By pursuing higher education, you’ve made a huge investment; not only in yourself but in the country as well.
College and university graduates are more likely to get employed, pay taxes, and participate in community volunteer programs.
In return, many students face an insurmountable load of student debt.
Although the Canadian government allows a six month grace period before students have to start repaying their loans, many are unable to find work or earn sufficient income to pay off this loan right away.
Are you thinking about using student loan debt consolidation to pay off your student loan?
Before considering this option, know what student loan consolidation means and whether it can help you.
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Why is student loan debt difficult for some people?
Firstly, the majority of student loan recipients are young adults.
The amount of student loan debt they’ve acquired is usually significant.
Most of these students don’t have the experience to comprehend how credit works.
As a result, many students don’t have a repayment plan in hand.
Secondly, the student’s ability to make loan repayment depends on them getting employed after graduation.
However, this doesn’t happen immediately for the majority.
You can only pursue insolvency solutions like consumer proposal or bankruptcy seven years after leaving full-time studies.
Lenders are aware that the loan cannot be eliminated by filing for bankruptcy.
As a result, it is difficult to come to negotiable payment agreements with these parties.
Therefore, student loan debt consolidation is the best option.
What is student loan debt consolidation and how does it work?
This is a process of amalgamating two or more types of government-issued student loan amounts into one manageable, easy payment.
The eligibility criteria for student loan debt consolidation vary across provinces and territories.
In case you have several debts along with your student loan, student debt consolidation is the easiest option to help save you money.
It is also easier to manage one payment compared to several.
In student loan debt consolidation, there are two options:
- Get a debt consolidation loan;
- Enter the Debt Consolidation Program.
In both scenarios, you must have other types of debts along with a student loan.
There are many pros and cons to obtaining student loan debt consolidation.
- When your government student loan is consolidated with a lender or a bank, you will owe money to the lender or bank, instead of the government. This is a big benefit because in case you’re unable to make a payment, the bank won’t be able to confiscate your tax refunds for fees non-payment. The government has the right to seize your tax refund.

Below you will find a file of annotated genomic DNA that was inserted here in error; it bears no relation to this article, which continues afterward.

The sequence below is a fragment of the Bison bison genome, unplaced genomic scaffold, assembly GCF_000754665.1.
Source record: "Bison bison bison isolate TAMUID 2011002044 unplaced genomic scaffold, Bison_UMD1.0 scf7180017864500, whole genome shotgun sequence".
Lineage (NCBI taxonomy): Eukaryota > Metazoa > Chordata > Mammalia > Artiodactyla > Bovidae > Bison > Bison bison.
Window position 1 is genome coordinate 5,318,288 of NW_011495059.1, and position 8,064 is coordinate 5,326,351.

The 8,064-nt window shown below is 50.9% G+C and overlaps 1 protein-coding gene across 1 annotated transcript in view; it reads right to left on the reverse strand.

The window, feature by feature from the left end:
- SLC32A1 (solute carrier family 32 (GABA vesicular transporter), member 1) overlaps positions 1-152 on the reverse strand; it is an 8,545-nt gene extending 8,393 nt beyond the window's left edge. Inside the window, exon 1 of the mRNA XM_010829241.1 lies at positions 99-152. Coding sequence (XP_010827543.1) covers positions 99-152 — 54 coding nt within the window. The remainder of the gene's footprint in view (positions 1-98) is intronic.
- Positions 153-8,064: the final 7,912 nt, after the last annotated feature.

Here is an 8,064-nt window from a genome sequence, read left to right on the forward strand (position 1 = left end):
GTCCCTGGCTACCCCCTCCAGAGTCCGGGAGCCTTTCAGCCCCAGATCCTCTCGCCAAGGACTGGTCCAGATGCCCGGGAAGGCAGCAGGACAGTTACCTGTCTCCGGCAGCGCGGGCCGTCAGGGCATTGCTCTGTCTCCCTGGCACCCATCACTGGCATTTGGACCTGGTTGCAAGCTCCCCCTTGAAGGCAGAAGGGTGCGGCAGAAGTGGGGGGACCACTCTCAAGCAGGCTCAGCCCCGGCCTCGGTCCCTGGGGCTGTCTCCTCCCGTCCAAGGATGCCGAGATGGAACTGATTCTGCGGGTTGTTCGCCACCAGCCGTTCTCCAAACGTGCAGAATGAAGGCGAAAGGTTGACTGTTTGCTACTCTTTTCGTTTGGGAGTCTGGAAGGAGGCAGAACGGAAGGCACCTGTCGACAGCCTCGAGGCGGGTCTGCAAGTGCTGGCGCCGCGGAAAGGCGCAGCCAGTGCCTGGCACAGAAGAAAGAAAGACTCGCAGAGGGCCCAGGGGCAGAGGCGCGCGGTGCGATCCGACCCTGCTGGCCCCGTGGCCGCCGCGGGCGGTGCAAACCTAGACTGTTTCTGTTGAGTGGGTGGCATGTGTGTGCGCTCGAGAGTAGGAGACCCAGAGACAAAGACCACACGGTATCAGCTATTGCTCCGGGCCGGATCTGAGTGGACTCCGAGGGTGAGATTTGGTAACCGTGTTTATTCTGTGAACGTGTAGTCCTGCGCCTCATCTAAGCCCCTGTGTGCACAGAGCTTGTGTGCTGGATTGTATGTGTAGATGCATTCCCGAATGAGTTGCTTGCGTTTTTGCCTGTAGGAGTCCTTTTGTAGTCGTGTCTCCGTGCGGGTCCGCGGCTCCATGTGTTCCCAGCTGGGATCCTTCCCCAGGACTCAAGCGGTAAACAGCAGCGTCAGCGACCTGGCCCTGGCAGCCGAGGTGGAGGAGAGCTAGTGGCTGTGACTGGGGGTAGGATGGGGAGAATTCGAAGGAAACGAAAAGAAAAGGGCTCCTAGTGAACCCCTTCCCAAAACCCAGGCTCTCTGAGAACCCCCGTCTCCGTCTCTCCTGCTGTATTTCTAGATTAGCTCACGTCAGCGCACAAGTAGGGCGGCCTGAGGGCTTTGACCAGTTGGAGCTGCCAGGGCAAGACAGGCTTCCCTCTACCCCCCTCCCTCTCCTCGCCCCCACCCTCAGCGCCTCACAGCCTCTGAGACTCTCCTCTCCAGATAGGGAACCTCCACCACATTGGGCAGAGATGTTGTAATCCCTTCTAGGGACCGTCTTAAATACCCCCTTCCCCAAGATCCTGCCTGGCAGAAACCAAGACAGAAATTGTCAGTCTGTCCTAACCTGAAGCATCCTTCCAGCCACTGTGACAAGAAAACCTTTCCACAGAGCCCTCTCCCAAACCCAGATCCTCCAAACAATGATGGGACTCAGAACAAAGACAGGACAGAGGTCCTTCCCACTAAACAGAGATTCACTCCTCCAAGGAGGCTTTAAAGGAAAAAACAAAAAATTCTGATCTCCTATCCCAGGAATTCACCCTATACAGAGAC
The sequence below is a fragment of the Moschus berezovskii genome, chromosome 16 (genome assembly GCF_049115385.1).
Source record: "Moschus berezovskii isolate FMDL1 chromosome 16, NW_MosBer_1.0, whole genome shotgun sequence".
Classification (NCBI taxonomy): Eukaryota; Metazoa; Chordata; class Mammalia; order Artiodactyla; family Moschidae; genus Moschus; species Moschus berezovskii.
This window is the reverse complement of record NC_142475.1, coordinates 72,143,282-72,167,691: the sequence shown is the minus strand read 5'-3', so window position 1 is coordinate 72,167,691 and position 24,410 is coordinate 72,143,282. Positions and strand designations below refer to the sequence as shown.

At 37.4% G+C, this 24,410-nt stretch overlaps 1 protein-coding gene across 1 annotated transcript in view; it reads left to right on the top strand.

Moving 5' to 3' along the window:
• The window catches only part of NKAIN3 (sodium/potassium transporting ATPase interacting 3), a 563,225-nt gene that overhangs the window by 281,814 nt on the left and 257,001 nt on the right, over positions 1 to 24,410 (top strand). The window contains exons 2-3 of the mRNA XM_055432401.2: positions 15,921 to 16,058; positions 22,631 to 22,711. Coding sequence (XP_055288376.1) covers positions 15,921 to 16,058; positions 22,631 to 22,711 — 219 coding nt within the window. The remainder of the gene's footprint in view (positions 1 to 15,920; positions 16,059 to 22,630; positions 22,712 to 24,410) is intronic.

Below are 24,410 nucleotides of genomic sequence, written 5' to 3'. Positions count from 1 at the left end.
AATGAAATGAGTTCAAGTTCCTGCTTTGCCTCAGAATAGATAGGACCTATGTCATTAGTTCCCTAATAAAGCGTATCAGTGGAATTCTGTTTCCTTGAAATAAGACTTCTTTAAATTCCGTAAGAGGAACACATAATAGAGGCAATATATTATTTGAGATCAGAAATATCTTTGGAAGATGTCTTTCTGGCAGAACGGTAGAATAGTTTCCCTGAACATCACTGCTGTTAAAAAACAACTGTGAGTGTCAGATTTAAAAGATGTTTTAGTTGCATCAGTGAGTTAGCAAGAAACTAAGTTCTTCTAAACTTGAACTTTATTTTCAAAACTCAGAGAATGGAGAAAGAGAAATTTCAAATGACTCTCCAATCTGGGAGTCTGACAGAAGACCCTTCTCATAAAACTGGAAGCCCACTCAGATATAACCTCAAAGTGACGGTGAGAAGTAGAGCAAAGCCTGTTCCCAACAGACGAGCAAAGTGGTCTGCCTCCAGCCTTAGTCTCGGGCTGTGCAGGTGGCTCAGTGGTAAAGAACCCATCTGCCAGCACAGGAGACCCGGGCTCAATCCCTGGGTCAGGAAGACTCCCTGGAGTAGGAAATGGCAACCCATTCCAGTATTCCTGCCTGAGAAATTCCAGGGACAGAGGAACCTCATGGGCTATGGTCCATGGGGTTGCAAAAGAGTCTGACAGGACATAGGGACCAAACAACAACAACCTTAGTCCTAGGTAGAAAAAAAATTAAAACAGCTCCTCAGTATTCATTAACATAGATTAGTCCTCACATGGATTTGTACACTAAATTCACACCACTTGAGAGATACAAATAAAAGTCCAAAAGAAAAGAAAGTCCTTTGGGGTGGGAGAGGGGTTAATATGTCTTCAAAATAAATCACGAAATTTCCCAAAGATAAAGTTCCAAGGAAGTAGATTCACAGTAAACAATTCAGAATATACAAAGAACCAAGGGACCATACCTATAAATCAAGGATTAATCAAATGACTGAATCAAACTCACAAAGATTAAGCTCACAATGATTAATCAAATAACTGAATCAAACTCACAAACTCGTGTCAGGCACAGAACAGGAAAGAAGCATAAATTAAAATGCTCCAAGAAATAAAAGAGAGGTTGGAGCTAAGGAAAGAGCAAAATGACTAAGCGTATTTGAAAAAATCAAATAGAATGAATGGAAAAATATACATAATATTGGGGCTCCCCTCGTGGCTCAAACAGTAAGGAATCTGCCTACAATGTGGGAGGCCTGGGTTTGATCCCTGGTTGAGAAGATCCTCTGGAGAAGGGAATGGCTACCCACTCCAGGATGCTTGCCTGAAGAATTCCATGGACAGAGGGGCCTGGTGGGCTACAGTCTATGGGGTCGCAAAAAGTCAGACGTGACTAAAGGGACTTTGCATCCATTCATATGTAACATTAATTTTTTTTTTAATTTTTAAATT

- It is easier to negotiate for favorable interest rates with a lender.
- If you already have a bad credit report due to overdue loan payments, this type of loan debt consolidation can help you repair your credit history.
- You can also negotiate a repayment plan that spans over a longer period. This would equal to smaller monthly payment amounts.
There are a few drawbacks to obtaining a student loan debt consolidation loan to pay off your federal student loans:
- If you decide to retain your loan with the Canadian Government, you will qualify for their Repayment Assistance Plan. This enables repayment over an extended time frame. You may not have this option with a private lender;
- The interest incurred on your student loan is tax-deductible. However this is not the case on a debt consolidation loan. If you choose student loan debt consolidation, you may not be eligible for tax breaks;
- If you have minimal work experience of poor credit history, the lender or bank may charge higher interest on the loan than what you would pay for with the government.
There are clearly pros and cons to getting a student loan debt consolidation.
It can get complicated at the time, but this is when you need to obtain more information.
What steps can you take if you’re interested in obtaining student loan debt consolidation?
After determining that debt consolidation is suitable for your situation, speak to your own bank.
Find out what interest rate they charge and whether you’re eligible for their consolidation loan.
Now compare their plan to your current one.
If it has been seven years or more since you left post-secondary education, and you’re still having a hard time making payments towards your student loans, then speak to a Licensed Insolvency Trustee today.
A LIT can help you figure out whether bankruptcy or consumer proposal is the best option for you.
He or she will be able to provide several debt solutions.